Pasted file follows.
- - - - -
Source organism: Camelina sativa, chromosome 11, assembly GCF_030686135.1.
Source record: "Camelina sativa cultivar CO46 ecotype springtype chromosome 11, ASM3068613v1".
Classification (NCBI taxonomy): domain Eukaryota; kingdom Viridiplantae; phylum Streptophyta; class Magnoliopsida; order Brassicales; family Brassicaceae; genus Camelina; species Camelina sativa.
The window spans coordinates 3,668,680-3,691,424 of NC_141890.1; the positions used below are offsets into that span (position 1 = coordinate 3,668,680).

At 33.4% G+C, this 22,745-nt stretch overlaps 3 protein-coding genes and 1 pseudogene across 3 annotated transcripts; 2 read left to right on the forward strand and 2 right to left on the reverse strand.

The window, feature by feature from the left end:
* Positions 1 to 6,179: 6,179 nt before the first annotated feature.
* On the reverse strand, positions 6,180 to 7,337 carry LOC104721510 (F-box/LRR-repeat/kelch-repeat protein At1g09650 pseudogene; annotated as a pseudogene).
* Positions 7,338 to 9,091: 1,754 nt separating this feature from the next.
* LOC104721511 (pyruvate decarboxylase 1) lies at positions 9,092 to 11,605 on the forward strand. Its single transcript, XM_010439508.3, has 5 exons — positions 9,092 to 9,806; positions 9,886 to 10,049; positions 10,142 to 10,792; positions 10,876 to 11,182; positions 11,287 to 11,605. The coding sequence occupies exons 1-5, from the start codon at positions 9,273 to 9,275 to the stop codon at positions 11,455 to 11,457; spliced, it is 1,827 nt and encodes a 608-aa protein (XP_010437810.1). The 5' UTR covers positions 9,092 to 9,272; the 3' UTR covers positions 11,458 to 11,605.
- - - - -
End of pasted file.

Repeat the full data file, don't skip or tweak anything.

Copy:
Source organism: Camelina sativa, chromosome 11, assembly GCF_030686135.1.
Source record: "Camelina sativa cultivar CO46 ecotype springtype chromosome 11, ASM3068613v1".
Classification (NCBI taxonomy): domain Eukaryota; kingdom Viridiplantae; phylum Streptophyta; class Magnoliopsida; order Brassicales; family Brassicaceae; genus Camelina; species Camelina sativa.
The window spans coordinates 3,668,680-3,691,424 of NC_141890.1; the positions used below are offsets into that span (position 1 = coordinate 3,668,680).

At 33.4% G+C, this 22,745-nt stretch overlaps 3 protein-coding genes and 1 pseudogene across 3 annotated transcripts; 2 read left to right on the forward strand and 2 right to left on the reverse strand.

The window, feature by feature from the left end:
* Positions 1 to 6,179: 6,179 nt before the first annotated feature.
* On the reverse strand, positions 6,180 to 7,337 carry LOC104721510 (F-box/LRR-repeat/kelch-repeat protein At1g09650 pseudogene; annotated as a pseudogene).
* Positions 7,338 to 9,091: 1,754 nt separating this feature from the next.
* LOC104721511 (pyruvate decarboxylase 1) lies at positions 9,092 to 11,605 on the forward strand. Its single transcript, XM_010439508.3, has 5 exons — positions 9,092 to 9,806; positions 9,886 to 10,049; positions 10,142 to 10,792; positions 10,876 to 11,182; positions 11,287 to 11,605. The coding sequence occupies exons 1-5, from the start codon at positions 9,273 to 9,275 to the stop codon at positions 11,455 to 11,457; spliced, it is 1,827 nt and encodes a 608-aa protein (XP_010437810.1). The 5' UTR covers positions 9,092 to 9,272; the 3' UTR covers positions 11,458 to 11,605.